Taoiseach Enda Kenny has been left reeling by the Government's shock defeat in the referendum on the abolition of the Seanad.
The Taoiseach's position within Government and his own party has been significantly weakened by the result.
He warned: "Only half the party support Enda now.''
Several Fine Gael senators have also railed against the party's campaign strategy and were last night deeply critical of the leadership which oversaw the dramatic defeat.
Senator Catherine Noone said she was appalled by the tone and tenor of the party's "unreasoned" campaign.
She said: "Some of the personally insulting statements that came out of party HQ were very disparaging. One can only take such things personally.
"But there was also a lack of reasoned argument and I intend raising the matter next week. It was appalling."
Senator Tony Mulcahy was deeply critical of the party's use of "dubious figures" in relation to any potential savings that may be achieved by the Seanad's abolition.
"The €20m thing was a load of b******s. It didn't take a degree from Trinity College to do the maths," he said.
"This referendum is likely to cost €14m and paying us off would rack up another €6m. It's not rocket science," he said sharply.
He was also deeply critical of the running of so many "bull***t referendums" at a time when the Coalition should be concentrating on job creation. "The people are sick of this stuff. This was a total mess that they got themselves into," he added.
Senator Michael Darcy said he was appalled at the tone and tenor of the party's campaign and said he intends raising it when the party meets next Wednesday.
In contrast, a jubilant Niall Collins, director of elections for the victorious Fianna Fail 'No' campaign said the result was "a great day for democracy.''
The tide, he said, "began to turn once we got the debate on to an open pitch and were able to sweep away the spin and the populism''.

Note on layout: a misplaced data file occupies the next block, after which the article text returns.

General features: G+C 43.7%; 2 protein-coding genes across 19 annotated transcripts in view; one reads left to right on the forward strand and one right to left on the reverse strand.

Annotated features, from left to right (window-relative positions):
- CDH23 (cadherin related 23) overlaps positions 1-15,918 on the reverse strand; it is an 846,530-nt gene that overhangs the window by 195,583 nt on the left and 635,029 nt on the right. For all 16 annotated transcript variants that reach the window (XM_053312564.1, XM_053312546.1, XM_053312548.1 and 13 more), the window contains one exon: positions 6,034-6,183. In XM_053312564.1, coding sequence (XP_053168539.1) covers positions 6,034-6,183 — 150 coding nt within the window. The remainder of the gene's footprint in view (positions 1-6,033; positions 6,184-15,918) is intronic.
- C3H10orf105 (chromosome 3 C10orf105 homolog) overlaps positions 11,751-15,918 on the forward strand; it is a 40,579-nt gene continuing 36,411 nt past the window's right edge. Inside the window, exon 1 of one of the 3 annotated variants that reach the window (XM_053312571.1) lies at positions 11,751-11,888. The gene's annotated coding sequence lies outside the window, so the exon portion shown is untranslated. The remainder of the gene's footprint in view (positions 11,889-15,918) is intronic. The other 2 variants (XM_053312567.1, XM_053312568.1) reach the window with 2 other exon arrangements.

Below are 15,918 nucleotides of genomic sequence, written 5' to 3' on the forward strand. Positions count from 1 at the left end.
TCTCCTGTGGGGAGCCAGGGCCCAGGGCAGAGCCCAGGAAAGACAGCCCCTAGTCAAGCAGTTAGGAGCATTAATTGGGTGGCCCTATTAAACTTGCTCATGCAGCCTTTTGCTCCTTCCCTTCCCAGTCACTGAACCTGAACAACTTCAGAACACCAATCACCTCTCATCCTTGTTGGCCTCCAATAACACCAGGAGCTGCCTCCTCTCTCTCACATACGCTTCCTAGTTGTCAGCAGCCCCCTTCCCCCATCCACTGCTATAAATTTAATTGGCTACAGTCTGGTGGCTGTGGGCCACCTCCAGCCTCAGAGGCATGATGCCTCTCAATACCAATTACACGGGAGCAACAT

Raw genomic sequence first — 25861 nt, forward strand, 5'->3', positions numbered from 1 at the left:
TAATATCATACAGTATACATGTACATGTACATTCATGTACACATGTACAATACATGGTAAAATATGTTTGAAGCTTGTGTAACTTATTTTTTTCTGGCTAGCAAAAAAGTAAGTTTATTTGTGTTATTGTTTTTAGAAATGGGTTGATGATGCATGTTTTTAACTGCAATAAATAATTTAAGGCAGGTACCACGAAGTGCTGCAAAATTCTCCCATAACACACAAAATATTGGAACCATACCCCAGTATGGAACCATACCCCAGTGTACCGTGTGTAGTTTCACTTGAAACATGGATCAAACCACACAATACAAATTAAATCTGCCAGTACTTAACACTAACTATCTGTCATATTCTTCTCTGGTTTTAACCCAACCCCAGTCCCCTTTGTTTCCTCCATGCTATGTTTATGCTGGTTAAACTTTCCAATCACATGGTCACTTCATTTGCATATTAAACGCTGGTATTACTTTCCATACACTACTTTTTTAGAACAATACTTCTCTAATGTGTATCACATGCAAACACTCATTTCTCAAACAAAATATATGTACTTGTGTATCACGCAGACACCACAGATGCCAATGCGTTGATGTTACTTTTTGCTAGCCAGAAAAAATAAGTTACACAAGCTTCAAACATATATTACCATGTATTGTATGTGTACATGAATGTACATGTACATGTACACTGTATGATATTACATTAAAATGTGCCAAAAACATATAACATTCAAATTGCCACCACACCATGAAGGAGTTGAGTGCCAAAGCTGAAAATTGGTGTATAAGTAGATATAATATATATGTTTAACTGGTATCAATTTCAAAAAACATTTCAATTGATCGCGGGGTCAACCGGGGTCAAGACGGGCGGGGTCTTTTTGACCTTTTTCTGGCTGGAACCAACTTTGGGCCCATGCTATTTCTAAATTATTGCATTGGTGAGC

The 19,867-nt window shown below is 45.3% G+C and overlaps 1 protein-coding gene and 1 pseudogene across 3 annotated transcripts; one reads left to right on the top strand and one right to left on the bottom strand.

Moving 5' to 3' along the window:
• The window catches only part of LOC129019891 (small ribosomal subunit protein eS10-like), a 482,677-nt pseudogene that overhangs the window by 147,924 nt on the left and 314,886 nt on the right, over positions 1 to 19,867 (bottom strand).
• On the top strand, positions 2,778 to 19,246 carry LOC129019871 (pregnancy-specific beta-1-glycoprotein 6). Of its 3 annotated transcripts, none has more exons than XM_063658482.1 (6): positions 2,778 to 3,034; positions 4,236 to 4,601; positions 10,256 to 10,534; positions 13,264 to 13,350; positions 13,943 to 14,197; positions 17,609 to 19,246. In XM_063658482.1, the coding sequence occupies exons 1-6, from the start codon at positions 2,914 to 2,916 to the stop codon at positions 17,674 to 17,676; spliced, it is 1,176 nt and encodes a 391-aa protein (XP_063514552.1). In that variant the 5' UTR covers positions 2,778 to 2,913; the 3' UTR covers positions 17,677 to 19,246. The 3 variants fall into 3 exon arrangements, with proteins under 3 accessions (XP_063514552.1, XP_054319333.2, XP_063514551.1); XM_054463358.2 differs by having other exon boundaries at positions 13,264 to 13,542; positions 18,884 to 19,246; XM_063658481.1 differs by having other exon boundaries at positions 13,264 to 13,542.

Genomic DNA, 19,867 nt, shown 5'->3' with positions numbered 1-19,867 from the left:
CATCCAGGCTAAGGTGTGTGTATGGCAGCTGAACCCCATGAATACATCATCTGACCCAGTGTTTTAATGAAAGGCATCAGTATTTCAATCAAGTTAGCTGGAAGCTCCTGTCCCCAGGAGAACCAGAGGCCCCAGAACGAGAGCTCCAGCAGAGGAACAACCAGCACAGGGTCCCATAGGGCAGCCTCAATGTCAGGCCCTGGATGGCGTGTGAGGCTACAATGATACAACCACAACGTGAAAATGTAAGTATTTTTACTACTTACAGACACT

Mr Collins claimed the "voters had been turned off by the utterly disrespectful cynicism of a Taoiseach, who wanted to abolish the Seanad on a whim and then wouldn't debate the matter with the voters''.
He also said: "The Government is really going to have to learn – this is their second serious defeat on a major issue of reform. It shows how utterly they're detached from the people.'.
In another indication of widespread anger amongst the Fine Gael senators, Pat O'Neill, who is seen to be a close ally of Environment Minister, Phil Hogan, slammed a government campaign that is "too negative and too Americanised''.
Labour too was swiftly distancing itself from the Taoiseach's defeat.
One top level source noted: "This referendum was put on us by necessity.
"We agreed to put the proposition to the people and after that we made it very clear people were entitled to their own views."
The loss of the whip by Labour Senator James Heffernan, and the FG senators, Fidelma Healy Eames and Paul Bradford, means the Government, with 29 votes, does not have a majority in the Seanad for the first time since 1997.
Labour Senator John Whelan, said that whilst senators felt the referendum "was ill-considered and ill-thought", he believed the Government needs to run its full term.
Labour Senator Denis Landy also told the Sunday Independent: "We will look at every piece of legislation on a case by case basis.''
But laying down a significant marker, Mr Landy added that when it came to securing the support of government senators "we expect the Government to adhere to its election and manifesto promises''.
Meanwhile within Sinn Fein, division was also rife in the wake of a U-turn led by Deputy Pearse Doherty which saw the party end up on the wrong side of the referendum result.